MN NORML rallies at the capitol for pot reform

Rallying at the capitol
Demonstrators descended on the state capitol rotunda Wednesday thrusting fists and signs into the air with chants of "yes, we cannabis!"

For two hours, the hallways echoed with the voices of cops, writers, pols, and lawyers invited by Minnesota NORML, which lobbies for marijuana reform. They rubbed elbows with both jean jackets and blazers, showing the disparate makeup of a group that is often typecast and dismissed as burnouts.

See also:
When will medical marijuana be legal in Minnesota?

"This movement is about people who like drugs, people who hate drugs, and people who just don't give a damn about drugs," says Neill Franklin, a former narcotics officer, from the podium. "It's about everyone who is concerned about cannabis prohibition in the United States today."

In the crowd, Grassroots Party founder Oliver Steinberg smiles when asked about how pot reform has gone mainstream. He attended his first demonstration back in the early 90s with some of the same people who showed up here.

"The only difference now are those cameras," he says, pointing to the TV crews.

Yes, there's more exposure, but rallies like this one run the risk of further conflating the issues of medical and recreational marijuana, thereby playing into the hands of opponents. Just the other day, when he testified against the medical bill, Minnesota public health commissioner Ed Ehlinger quoted Colorado Governor John Hickenlooper as saying,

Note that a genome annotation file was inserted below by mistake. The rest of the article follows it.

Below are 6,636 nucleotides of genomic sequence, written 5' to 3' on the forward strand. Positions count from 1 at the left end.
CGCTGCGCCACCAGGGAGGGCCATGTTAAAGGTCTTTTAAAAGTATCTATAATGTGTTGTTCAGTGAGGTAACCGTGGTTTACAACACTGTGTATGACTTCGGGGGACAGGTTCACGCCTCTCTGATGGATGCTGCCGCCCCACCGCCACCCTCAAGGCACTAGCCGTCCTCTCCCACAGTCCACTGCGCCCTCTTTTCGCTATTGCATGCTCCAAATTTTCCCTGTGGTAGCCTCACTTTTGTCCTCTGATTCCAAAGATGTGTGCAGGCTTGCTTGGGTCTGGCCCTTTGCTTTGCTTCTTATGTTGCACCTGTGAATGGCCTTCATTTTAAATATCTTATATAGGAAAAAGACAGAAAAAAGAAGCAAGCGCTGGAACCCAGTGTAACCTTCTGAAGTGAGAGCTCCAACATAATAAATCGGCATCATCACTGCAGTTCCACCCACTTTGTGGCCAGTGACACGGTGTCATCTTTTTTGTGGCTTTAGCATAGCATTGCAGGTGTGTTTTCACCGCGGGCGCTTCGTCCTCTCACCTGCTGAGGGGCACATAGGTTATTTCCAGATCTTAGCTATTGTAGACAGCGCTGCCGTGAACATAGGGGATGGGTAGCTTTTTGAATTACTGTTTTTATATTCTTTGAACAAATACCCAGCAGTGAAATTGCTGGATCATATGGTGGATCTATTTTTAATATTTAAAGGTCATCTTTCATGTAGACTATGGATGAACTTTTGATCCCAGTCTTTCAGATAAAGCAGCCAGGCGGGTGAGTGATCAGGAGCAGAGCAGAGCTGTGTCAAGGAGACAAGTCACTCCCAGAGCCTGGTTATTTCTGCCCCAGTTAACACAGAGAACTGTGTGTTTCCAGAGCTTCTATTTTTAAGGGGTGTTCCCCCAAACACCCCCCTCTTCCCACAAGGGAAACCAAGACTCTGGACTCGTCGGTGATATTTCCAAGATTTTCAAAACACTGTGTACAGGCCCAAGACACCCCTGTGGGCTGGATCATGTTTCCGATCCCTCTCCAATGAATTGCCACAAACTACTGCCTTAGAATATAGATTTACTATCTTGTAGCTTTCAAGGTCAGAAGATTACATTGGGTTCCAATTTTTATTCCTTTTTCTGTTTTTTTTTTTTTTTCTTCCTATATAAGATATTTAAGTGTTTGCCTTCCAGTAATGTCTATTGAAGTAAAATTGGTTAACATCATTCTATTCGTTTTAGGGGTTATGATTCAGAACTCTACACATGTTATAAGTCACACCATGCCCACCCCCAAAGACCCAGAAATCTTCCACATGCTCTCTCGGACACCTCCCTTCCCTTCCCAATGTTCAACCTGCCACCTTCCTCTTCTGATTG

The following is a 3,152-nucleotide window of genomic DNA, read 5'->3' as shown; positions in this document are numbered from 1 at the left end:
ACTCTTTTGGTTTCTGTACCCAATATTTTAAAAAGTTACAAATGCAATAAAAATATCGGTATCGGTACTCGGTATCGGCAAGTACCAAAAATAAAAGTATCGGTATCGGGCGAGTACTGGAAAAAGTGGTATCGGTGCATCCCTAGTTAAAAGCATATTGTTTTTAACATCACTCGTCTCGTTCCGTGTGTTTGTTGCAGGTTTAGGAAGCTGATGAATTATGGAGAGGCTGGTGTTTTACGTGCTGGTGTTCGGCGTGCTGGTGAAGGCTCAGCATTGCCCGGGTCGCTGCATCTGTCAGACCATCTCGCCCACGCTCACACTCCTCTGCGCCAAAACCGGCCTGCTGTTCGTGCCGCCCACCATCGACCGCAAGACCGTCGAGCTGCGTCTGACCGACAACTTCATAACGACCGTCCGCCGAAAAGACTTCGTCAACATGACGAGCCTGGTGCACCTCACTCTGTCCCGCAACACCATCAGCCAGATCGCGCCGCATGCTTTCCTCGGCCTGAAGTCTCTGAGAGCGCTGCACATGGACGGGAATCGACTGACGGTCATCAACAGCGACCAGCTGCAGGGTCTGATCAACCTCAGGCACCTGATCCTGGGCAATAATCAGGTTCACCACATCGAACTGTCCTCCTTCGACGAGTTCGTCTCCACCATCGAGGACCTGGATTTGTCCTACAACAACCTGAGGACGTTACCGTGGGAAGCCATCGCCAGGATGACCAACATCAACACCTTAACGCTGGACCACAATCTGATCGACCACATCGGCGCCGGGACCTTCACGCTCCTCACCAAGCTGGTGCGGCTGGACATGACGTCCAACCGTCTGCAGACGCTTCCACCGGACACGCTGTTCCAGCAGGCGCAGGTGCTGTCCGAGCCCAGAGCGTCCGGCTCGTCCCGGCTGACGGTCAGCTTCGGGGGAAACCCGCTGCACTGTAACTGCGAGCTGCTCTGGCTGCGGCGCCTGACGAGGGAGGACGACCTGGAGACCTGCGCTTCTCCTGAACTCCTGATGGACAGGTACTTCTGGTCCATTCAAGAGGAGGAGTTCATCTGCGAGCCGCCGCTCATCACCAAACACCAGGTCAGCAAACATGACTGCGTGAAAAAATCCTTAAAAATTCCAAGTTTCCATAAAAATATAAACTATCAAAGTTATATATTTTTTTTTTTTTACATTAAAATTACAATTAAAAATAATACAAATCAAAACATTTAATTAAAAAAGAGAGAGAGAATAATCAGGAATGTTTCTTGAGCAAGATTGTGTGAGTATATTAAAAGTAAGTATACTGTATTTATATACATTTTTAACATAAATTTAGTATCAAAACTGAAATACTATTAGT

I don't tell other governors what to do, but when they asked me, I said, 'If I was in your shoes, I would wait a couple of years and see whether there are unintended consequences, from what is admittedly a well-intentioned law.
The problem: Hickenlooper went on record years ago supporting medical marijuana. His words of caution came from a New York Times article about how Democratic governors were hesitant to legalize marijuana for recreational use. Ehlinger failed to mention both of these points.

We asked his office about it and got a reply via email: "The Governor's [Hickenlooper's] observation about the merits of learning lessons good and bad from other states can easily apply to policies that address medical marijuana just as much as policies addressing recreational marijuana."

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